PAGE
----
Big tech accountability? Read how we got here in  The Closing of the Net 

EU Trade Commissioner Karel deGucht  today counter-attacked the Anonymous citizens’ protests. Speaking at a meeting of  the European Parliament  Trade Committee that precedes a workshop on ACTA (Anti-counterfeiting trade agreement), he accused the citizens’ protests of being full of misapprehension and lacking factual accuracy. He also  attempted to reposition the official line on ACTA.

Mr DeGucht used robust language, to counter the citizens:   “It is our responsibility to a politicians to clarify misunderstandings and not to bo along with the crowd. I know the nightmare vision of this agreement presented by some is not founded in reality” He said that “ACTA is not an attack on liberty”  and “ ACTA is not about big brother” . And, using  language  remarkably reminiscent of the rights-holders’  (as revealed by iptegrity IFPI accuses: "protests silence democratic process" ), he called for a ‘calm, reasoned discussion’.

 The  new line from DG Trade appears to be   that ACTA is  a core component in  solving Europe’s wider economic problems. “ it is a defence of your livelihoods. […]   it is about solving economic problems in 2012 and beyond. In 2012 we have economic problems that we must take action to solve. ACTA is part of the solution”  said Mr DeGucht.

 He also said that ‘ACTA will extend the benefits of our system beyond borders’ and it ‘spreads our legislation into the wider sphere’.

 Thus, if I understand him correctly, no longer is  ACTA just intended to  address the relatively narrow problem of  Internet ‘piracy’ and counterfeiting,  but it is will address much larger spread of  economic problems. At the same time, it is intended to  export  the benefits of EU systems beyond our borders.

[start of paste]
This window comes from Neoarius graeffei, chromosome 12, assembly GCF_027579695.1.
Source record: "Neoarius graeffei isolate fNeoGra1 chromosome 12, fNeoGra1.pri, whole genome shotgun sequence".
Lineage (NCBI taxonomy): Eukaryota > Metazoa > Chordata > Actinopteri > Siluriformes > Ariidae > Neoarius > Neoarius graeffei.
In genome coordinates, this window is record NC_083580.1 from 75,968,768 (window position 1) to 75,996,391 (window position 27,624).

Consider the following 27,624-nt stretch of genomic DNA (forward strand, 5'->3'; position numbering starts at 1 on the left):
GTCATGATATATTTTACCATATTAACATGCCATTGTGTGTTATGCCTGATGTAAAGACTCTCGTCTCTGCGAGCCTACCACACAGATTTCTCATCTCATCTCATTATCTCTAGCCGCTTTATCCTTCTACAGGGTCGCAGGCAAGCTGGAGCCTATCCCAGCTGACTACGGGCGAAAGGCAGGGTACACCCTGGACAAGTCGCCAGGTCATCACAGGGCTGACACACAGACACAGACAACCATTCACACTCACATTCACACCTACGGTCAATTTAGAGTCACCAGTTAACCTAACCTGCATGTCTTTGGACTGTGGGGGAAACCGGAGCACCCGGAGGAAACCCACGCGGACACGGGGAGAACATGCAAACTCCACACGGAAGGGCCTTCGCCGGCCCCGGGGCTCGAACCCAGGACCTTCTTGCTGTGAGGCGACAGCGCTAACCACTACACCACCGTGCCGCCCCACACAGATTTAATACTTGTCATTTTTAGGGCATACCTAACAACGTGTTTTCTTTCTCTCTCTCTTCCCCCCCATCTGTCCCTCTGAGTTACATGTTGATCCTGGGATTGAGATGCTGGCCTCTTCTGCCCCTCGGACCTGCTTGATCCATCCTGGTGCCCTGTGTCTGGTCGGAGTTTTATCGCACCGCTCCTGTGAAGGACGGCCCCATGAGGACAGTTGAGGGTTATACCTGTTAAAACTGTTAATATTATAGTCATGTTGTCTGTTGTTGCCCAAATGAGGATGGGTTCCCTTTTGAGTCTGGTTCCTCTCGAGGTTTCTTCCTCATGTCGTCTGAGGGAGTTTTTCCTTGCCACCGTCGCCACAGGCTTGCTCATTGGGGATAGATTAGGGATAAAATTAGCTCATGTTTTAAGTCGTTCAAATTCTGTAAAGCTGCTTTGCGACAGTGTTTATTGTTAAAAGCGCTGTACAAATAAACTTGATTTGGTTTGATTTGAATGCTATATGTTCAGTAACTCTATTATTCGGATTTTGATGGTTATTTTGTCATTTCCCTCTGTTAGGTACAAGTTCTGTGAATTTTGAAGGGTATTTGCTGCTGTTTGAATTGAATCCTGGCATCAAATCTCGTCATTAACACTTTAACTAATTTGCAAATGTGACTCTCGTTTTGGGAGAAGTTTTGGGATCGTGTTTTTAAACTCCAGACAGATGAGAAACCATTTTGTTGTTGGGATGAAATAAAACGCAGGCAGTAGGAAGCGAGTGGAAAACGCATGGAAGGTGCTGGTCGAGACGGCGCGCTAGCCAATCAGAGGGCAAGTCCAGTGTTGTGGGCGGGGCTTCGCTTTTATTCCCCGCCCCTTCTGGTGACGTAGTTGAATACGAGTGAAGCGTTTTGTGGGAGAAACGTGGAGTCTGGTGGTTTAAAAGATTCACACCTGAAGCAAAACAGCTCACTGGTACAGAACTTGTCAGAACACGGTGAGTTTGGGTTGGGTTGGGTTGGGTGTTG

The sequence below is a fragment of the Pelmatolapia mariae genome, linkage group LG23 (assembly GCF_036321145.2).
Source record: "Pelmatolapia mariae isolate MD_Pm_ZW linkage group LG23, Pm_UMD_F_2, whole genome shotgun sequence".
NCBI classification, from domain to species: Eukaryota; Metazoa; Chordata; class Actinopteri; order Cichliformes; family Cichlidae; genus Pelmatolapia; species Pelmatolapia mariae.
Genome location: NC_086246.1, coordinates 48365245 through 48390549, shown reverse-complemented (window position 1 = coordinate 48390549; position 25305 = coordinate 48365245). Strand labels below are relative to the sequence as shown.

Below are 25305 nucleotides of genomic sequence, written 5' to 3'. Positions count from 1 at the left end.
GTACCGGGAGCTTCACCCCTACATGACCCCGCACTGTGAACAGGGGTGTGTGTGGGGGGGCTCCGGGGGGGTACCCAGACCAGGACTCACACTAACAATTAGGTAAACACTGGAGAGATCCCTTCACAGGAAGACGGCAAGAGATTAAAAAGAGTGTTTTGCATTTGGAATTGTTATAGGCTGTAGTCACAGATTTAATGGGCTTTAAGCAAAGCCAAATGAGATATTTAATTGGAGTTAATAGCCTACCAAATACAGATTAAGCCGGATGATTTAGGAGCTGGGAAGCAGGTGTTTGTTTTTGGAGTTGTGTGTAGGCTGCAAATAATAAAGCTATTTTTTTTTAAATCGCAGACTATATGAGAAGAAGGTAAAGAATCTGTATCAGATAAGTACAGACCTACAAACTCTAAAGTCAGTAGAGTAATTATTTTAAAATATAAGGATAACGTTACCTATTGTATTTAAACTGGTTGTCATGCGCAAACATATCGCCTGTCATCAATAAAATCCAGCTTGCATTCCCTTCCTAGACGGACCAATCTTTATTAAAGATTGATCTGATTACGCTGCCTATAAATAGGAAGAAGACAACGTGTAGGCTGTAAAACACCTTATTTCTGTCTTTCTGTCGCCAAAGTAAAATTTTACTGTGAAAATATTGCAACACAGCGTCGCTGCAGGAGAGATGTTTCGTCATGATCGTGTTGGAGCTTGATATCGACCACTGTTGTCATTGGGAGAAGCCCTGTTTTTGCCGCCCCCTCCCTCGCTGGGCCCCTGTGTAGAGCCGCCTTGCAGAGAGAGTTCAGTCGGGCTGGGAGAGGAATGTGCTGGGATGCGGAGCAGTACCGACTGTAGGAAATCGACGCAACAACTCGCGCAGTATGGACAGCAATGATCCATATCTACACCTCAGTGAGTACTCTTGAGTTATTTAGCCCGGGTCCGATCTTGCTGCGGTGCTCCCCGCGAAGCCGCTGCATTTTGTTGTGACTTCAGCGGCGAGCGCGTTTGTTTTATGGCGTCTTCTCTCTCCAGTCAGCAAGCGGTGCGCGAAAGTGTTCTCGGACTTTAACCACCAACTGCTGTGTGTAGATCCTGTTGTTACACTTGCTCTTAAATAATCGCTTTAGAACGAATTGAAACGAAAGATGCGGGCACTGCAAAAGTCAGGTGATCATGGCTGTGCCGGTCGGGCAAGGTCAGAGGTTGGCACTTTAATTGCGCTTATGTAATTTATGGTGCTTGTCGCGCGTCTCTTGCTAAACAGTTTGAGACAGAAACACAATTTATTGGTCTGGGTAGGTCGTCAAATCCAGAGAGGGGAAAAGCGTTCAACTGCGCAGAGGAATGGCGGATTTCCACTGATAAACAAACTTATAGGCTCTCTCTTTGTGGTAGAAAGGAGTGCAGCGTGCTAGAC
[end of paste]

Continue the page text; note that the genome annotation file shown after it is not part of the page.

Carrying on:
If one pauses to consider those two claims, they  themselves create  a contradiction. How will Europe’s economic problems be solved by a treaty designed to export our legal systems to other countries?

 Indeed, DeGucht’s statement was arguably full of its own misapprehensions and confusions.

 Commissioner DeGucht used Nokia and its Smartphone  as an example of where ACTA is needed to save European jobs:  ‘the Nokia Smartphone will be produced in China but more than 50% of the production value will have been created in the EU by designers and engineers” he said, adding that those jobs are dependent on the protection of  patents and industrial design rights.

 If one analyses that statement, one would first of all observe (unkindly perhaps) that the Nokia Smartphone was not the most shining example to choose. Nokia was late to market with its Smartphone, being an also-ran beside the Blackberry, i-Phone and Android. If only 50% of the value is in the EU, then where has the other 50% gone, and  why does he not  (as EU Trade Commissioner) question the decisions of companies like Nokia to take manufacturing away from Europe, losing us jobs?